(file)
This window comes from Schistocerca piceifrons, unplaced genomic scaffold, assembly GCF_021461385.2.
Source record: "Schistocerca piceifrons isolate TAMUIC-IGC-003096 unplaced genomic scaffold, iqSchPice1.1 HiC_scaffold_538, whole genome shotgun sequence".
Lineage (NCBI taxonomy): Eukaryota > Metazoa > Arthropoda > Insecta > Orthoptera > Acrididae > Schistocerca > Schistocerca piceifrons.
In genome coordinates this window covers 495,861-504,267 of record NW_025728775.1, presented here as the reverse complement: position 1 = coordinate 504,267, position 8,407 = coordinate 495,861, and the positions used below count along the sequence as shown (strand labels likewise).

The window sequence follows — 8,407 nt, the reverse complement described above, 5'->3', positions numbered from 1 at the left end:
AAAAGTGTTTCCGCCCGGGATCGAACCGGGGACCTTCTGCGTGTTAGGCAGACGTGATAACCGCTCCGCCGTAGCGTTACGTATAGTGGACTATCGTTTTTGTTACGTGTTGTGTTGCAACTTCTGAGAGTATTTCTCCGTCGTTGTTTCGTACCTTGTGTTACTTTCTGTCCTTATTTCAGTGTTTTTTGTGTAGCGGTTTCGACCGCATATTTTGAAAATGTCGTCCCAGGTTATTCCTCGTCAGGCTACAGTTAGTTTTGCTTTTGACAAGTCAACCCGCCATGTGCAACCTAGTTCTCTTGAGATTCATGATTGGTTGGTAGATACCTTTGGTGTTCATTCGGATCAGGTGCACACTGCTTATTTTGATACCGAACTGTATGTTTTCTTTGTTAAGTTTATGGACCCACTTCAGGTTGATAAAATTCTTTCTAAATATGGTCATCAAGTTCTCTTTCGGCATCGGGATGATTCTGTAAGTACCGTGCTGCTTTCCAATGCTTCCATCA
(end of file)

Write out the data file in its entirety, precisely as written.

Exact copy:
This window comes from Schistocerca piceifrons, unplaced genomic scaffold, assembly GCF_021461385.2.
Source record: "Schistocerca piceifrons isolate TAMUIC-IGC-003096 unplaced genomic scaffold, iqSchPice1.1 HiC_scaffold_538, whole genome shotgun sequence".
Lineage (NCBI taxonomy): Eukaryota > Metazoa > Arthropoda > Insecta > Orthoptera > Acrididae > Schistocerca > Schistocerca piceifrons.
In genome coordinates this window covers 495,861-504,267 of record NW_025728775.1, presented here as the reverse complement: position 1 = coordinate 504,267, position 8,407 = coordinate 495,861, and the positions used below count along the sequence as shown (strand labels likewise).

The window sequence follows — 8,407 nt, the reverse complement described above, 5'->3', positions numbered from 1 at the left end:
AAAAGTGTTTCCGCCCGGGATCGAACCGGGGACCTTCTGCGTGTTAGGCAGACGTGATAACCGCTCCGCCGTAGCGTTACGTATAGTGGACTATCGTTTTTGTTACGTGTTGTGTTGCAACTTCTGAGAGTATTTCTCCGTCGTTGTTTCGTACCTTGTGTTACTTTCTGTCCTTATTTCAGTGTTTTTTGTGTAGCGGTTTCGACCGCATATTTTGAAAATGTCGTCCCAGGTTATTCCTCGTCAGGCTACAGTTAGTTTTGCTTTTGACAAGTCAACCCGCCATGTGCAACCTAGTTCTCTTGAGATTCATGATTGGTTGGTAGATACCTTTGGTGTTCATTCGGATCAGGTGCACACTGCTTATTTTGATACCGAACTGTATGTTTTCTTTGTTAAGTTTATGGACCCACTTCAGGTTGATAAAATTCTTTCTAAATATGGTCATCAAGTTCTCTTTCGGCATCGGGATGATTCTGTAAGTACCGTGCTGCTTTCCAATGCTTCCATCA